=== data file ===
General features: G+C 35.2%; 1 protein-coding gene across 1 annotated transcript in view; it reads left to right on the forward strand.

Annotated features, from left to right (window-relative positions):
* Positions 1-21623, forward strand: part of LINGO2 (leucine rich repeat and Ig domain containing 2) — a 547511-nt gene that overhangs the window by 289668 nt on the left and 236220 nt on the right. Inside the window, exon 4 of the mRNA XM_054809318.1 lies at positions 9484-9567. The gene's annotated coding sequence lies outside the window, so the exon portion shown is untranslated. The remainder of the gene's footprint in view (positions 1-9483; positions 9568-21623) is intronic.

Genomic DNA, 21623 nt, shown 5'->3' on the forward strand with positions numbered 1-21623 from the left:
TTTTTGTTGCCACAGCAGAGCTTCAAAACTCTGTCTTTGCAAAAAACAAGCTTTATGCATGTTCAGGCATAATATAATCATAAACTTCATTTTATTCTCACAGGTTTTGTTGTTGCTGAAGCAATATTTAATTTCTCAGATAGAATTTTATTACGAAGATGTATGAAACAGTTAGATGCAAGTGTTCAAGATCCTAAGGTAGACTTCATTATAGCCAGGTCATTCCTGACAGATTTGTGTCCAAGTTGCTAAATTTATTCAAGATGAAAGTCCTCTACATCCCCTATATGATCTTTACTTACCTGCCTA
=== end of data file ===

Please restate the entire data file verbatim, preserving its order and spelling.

General features: G+C 35.2%; 1 protein-coding gene across 1 annotated transcript in view; it reads left to right on the forward strand.

Annotated features, from left to right (window-relative positions):
* Positions 1-21623, forward strand: part of LINGO2 (leucine rich repeat and Ig domain containing 2) — a 547511-nt gene that overhangs the window by 289668 nt on the left and 236220 nt on the right. Inside the window, exon 4 of the mRNA XM_054809318.1 lies at positions 9484-9567. The gene's annotated coding sequence lies outside the window, so the exon portion shown is untranslated. The remainder of the gene's footprint in view (positions 1-9483; positions 9568-21623) is intronic.

Genomic DNA, 21623 nt, shown 5'->3' on the forward strand with positions numbered 1-21623 from the left:
TTTTTGTTGCCACAGCAGAGCTTCAAAACTCTGTCTTTGCAAAAAACAAGCTTTATGCATGTTCAGGCATAATATAATCATAAACTTCATTTTATTCTCACAGGTTTTGTTGTTGCTGAAGCAATATTTAATTTCTCAGATAGAATTTTATTACGAAGATGTATGAAACAGTTAGATGCAAGTGTTCAAGATCCTAAGGTAGACTTCATTATAGCCAGGTCATTCCTGACAGATTTGTGTCCAAGTTGCTAAATTTATTCAAGATGAAAGTCCTCTACATCCCCTATATGATCTTTACTTACCTGCCTA